(Reuters) - Oklahoma Governor Kevin Stitt on Wednesday signed into law the strictest abortion ban in the United States, one

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Oakland continues Seattle's slide with 4-2 win over Mariners

Seth Brown and Elvis Andrus both homered off reigning AL Cy Young Award winner Robbie Ray, and the Oakland Athletics beat Seattle 4-2, dropping the Mariners into last place in the AL West

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Twitter to pay $150 million to settle with U.S. over privacy, security violations

By Diane Bartz and Katie Paul WASHINGTON (Reuters) - Twitter Inc has agreed to pay $150 million to settle allegations

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Star Hobson: Review into toddler's death frustrating, family says

The murdered toddler would still be alive if officials had listened, her great-grandfather says.

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Several food companies pull products linked to Jif peanut butter recall

Food companies across the US are recalling products in the wake of a Jif peanut butter recall over Salmonella contamination concerns. Among them:

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An ocean first: Underwater drone tracks CO2 in Alaska gulf

In the choppy, cold waters of Alaska’s Resurrection Bay, oceanographers from the University of Alaska Fairbanks have been conducting tests this spring with a drone that goes underwater

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Qutub Minar: Why India's tallest minaret is embroiled in dispute

A court will decide whether temples demolished to build a mosque at the Qutub Minar can be restored.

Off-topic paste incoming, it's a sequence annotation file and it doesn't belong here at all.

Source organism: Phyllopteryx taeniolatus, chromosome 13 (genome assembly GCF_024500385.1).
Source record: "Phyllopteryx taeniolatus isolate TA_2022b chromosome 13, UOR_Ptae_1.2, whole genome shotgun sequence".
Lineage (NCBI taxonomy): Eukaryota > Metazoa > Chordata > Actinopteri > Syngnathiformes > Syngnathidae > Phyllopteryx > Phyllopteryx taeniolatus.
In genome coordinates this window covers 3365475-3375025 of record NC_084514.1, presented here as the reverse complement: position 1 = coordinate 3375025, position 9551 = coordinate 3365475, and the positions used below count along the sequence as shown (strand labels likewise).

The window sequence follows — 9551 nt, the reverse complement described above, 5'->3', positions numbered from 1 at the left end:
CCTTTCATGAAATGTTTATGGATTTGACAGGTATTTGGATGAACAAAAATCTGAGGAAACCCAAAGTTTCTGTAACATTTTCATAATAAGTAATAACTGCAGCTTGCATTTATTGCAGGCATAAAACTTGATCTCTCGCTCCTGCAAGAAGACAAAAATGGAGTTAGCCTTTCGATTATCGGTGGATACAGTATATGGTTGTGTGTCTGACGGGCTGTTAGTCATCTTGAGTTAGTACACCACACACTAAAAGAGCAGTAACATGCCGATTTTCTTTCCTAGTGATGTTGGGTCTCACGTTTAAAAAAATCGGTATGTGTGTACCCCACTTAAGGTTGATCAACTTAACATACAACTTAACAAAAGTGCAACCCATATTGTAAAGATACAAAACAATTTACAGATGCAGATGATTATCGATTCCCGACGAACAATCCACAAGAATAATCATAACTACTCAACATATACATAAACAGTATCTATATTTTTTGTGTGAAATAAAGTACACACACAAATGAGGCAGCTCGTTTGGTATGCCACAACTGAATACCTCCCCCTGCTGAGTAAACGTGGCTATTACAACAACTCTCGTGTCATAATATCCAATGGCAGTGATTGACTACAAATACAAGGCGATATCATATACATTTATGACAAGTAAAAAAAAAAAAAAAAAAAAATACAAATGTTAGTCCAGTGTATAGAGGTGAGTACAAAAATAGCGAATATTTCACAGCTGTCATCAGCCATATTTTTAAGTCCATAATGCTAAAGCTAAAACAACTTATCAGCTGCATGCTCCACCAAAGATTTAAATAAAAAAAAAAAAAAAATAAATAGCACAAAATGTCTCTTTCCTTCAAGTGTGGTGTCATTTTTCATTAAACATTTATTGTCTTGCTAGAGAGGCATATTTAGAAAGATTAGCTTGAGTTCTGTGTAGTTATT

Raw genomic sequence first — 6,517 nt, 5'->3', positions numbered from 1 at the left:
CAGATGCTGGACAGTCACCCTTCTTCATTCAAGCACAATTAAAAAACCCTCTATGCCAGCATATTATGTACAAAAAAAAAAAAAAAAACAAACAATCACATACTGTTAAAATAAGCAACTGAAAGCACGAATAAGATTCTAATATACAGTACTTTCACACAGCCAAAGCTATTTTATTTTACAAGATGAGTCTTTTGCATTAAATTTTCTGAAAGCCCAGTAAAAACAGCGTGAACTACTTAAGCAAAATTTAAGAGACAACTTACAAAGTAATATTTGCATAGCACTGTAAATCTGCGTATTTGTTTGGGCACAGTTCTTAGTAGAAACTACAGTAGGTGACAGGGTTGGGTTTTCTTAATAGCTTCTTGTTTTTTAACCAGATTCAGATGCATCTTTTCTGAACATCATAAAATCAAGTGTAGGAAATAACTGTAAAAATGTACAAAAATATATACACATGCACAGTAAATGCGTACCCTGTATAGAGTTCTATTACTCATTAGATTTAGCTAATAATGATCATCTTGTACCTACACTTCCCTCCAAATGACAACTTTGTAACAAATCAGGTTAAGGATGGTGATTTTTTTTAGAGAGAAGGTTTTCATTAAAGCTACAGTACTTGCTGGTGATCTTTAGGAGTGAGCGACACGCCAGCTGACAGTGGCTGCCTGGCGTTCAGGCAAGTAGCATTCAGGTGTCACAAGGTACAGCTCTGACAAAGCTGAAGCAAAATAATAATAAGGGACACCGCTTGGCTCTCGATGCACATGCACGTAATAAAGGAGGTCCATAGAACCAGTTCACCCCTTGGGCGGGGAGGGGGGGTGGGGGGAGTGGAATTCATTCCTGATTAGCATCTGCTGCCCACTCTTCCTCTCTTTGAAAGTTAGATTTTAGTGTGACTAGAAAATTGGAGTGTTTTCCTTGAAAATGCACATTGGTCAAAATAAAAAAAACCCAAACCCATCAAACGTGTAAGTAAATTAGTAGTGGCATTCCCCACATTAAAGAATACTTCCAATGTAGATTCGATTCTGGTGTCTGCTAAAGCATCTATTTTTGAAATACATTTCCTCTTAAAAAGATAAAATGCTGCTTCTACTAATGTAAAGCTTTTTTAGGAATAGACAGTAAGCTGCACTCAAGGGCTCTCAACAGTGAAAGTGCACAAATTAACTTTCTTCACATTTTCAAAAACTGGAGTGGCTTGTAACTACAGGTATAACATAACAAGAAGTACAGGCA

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Workers' advocates turned away at Dollar General meeting

A civil rights advocate says he and two Dollar General store workers were denied access to the company’s shareholder meeting in Tennessee where they had been outside protesting for better pay and workplace safety improvements

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Narva: The Estonian border city where Nato and the EU meet Russia

Thousands of Ukrainians have streamed into Narva in Estonia, on the very edge of Nato's eastern flank.

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US sets Thursday vote on new UN sanctions on North Korea

The United States has called for a vote Thursday on a U.N. resolution that would impose tougher sanctions on North Korea for its recent launches of intercontinental ballistic missiles that can be used to deliver nuclear weapons

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Energy bills to be cut ‘by up to £400’ under Sunak cost of living support plan